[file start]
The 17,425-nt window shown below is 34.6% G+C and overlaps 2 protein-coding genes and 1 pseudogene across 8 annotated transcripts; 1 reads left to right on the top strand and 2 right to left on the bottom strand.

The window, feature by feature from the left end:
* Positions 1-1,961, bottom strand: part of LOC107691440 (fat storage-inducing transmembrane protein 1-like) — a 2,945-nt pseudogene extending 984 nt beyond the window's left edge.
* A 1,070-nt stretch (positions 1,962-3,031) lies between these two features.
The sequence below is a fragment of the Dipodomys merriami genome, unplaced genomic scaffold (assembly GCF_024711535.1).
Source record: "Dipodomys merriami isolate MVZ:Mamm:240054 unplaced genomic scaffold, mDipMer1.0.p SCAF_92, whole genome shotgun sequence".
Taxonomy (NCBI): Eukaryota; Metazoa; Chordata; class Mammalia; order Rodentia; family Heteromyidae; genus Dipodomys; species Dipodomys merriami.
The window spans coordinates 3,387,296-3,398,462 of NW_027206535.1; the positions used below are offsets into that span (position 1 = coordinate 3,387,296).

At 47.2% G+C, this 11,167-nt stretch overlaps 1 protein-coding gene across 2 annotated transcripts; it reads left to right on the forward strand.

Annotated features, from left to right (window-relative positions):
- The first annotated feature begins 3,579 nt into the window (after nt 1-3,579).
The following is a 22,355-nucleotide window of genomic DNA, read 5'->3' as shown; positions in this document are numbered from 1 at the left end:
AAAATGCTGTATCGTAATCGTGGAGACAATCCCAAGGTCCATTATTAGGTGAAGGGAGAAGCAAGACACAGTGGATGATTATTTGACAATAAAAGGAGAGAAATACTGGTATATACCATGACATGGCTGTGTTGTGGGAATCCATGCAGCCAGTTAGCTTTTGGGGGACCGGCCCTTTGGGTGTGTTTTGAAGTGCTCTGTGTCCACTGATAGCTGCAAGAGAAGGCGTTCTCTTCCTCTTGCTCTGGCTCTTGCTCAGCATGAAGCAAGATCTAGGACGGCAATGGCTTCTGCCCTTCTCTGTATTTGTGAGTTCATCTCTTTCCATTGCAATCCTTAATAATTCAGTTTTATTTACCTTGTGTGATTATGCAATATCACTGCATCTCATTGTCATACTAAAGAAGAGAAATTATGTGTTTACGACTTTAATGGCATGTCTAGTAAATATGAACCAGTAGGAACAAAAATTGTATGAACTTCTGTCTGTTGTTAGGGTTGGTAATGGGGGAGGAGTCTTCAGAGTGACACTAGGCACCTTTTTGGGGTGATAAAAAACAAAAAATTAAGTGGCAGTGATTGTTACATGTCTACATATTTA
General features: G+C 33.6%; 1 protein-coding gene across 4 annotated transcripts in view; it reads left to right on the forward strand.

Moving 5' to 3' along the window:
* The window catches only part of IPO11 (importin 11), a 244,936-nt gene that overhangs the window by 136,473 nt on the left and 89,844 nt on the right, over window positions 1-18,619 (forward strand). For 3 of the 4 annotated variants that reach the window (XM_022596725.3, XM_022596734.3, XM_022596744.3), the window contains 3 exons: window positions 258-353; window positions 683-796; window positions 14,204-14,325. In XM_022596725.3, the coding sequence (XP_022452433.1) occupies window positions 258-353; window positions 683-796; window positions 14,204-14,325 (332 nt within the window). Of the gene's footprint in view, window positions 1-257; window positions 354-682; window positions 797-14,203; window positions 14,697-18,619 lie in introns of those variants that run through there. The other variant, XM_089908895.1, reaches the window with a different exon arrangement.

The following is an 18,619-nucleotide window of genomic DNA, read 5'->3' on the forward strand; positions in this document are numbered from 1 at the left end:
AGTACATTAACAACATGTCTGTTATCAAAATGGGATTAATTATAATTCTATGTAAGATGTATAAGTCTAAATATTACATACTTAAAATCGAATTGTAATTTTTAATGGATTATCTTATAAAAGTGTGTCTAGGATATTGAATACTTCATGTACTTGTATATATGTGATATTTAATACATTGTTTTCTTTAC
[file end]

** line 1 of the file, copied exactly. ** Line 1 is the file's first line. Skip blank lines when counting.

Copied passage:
The 17,425-nt window shown below is 34.6% G+C and overlaps 2 protein-coding genes and 1 pseudogene across 8 annotated transcripts; 1 reads left to right on the top strand and 2 right to left on the bottom strand.